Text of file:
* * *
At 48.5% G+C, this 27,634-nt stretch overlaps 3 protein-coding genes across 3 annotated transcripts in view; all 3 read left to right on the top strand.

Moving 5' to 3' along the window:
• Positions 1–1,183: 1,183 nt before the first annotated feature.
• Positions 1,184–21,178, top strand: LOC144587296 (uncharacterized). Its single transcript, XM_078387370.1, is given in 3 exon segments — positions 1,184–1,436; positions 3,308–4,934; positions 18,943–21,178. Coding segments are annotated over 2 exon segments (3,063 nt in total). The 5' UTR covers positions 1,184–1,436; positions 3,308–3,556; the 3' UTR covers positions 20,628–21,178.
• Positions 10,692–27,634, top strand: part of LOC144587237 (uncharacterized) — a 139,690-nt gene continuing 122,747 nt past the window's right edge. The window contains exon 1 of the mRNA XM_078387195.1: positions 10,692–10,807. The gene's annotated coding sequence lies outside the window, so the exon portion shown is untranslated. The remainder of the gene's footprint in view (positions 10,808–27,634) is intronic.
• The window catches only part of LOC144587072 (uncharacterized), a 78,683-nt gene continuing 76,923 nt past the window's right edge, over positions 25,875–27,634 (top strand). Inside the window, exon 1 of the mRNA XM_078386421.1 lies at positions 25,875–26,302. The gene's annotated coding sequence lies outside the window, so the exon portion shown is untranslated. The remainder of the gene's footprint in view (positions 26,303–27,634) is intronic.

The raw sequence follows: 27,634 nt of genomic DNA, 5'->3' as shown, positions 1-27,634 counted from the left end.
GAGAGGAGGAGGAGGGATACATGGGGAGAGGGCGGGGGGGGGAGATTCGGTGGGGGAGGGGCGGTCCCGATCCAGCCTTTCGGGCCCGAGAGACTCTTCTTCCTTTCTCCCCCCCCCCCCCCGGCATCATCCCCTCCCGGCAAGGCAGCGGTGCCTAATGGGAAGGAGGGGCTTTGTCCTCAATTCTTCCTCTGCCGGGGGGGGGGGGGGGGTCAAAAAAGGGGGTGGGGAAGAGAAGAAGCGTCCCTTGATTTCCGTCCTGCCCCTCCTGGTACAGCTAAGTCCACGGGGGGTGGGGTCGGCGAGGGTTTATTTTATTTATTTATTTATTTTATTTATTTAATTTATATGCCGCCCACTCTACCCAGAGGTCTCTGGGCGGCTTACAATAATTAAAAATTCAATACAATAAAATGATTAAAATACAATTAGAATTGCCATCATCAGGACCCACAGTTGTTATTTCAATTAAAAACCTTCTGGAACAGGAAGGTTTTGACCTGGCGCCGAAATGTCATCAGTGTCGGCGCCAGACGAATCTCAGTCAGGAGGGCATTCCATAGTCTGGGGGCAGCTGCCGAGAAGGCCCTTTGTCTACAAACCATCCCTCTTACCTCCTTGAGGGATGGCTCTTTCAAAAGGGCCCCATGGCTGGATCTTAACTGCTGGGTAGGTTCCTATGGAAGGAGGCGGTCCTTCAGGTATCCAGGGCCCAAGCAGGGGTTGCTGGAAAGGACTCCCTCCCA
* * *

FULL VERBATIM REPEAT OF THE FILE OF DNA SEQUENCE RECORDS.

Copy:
At 48.5% G+C, this 27,634-nt stretch overlaps 3 protein-coding genes across 3 annotated transcripts in view; all 3 read left to right on the top strand.

Moving 5' to 3' along the window:
• Positions 1–1,183: 1,183 nt before the first annotated feature.
• Positions 1,184–21,178, top strand: LOC144587296 (uncharacterized). Its single transcript, XM_078387370.1, is given in 3 exon segments — positions 1,184–1,436; positions 3,308–4,934; positions 18,943–21,178. Coding segments are annotated over 2 exon segments (3,063 nt in total). The 5' UTR covers positions 1,184–1,436; positions 3,308–3,556; the 3' UTR covers positions 20,628–21,178.
• Positions 10,692–27,634, top strand: part of LOC144587237 (uncharacterized) — a 139,690-nt gene continuing 122,747 nt past the window's right edge. The window contains exon 1 of the mRNA XM_078387195.1: positions 10,692–10,807. The gene's annotated coding sequence lies outside the window, so the exon portion shown is untranslated. The remainder of the gene's footprint in view (positions 10,808–27,634) is intronic.
• The window catches only part of LOC144587072 (uncharacterized), a 78,683-nt gene continuing 76,923 nt past the window's right edge, over positions 25,875–27,634 (top strand). Inside the window, exon 1 of the mRNA XM_078386421.1 lies at positions 25,875–26,302. The gene's annotated coding sequence lies outside the window, so the exon portion shown is untranslated. The remainder of the gene's footprint in view (positions 26,303–27,634) is intronic.

The raw sequence follows: 27,634 nt of genomic DNA, 5'->3' as shown, positions 1-27,634 counted from the left end.
GAGAGGAGGAGGAGGGATACATGGGGAGAGGGCGGGGGGGGGAGATTCGGTGGGGGAGGGGCGGTCCCGATCCAGCCTTTCGGGCCCGAGAGACTCTTCTTCCTTTCTCCCCCCCCCCCCCCGGCATCATCCCCTCCCGGCAAGGCAGCGGTGCCTAATGGGAAGGAGGGGCTTTGTCCTCAATTCTTCCTCTGCCGGGGGGGGGGGGGGGGTCAAAAAAGGGGGTGGGGAAGAGAAGAAGCGTCCCTTGATTTCCGTCCTGCCCCTCCTGGTACAGCTAAGTCCACGGGGGGTGGGGTCGGCGAGGGTTTATTTTATTTATTTATTTATTTTATTTATTTAATTTATATGCCGCCCACTCTACCCAGAGGTCTCTGGGCGGCTTACAATAATTAAAAATTCAATACAATAAAATGATTAAAATACAATTAGAATTGCCATCATCAGGACCCACAGTTGTTATTTCAATTAAAAACCTTCTGGAACAGGAAGGTTTTGACCTGGCGCCGAAATGTCATCAGTGTCGGCGCCAGACGAATCTCAGTCAGGAGGGCATTCCATAGTCTGGGGGCAGCTGCCGAGAAGGCCCTTTGTCTACAAACCATCCCTCTTACCTCCTTGAGGGATGGCTCTTTCAAAAGGGCCCCATGGCTGGATCTTAACTGCTGGGTAGGTTCCTATGGAAGGAGGCGGTCCTTCAGGTATCCAGGGCCCAAGCAGGGGTTGCTGGAAAGGACTCCCTCCCA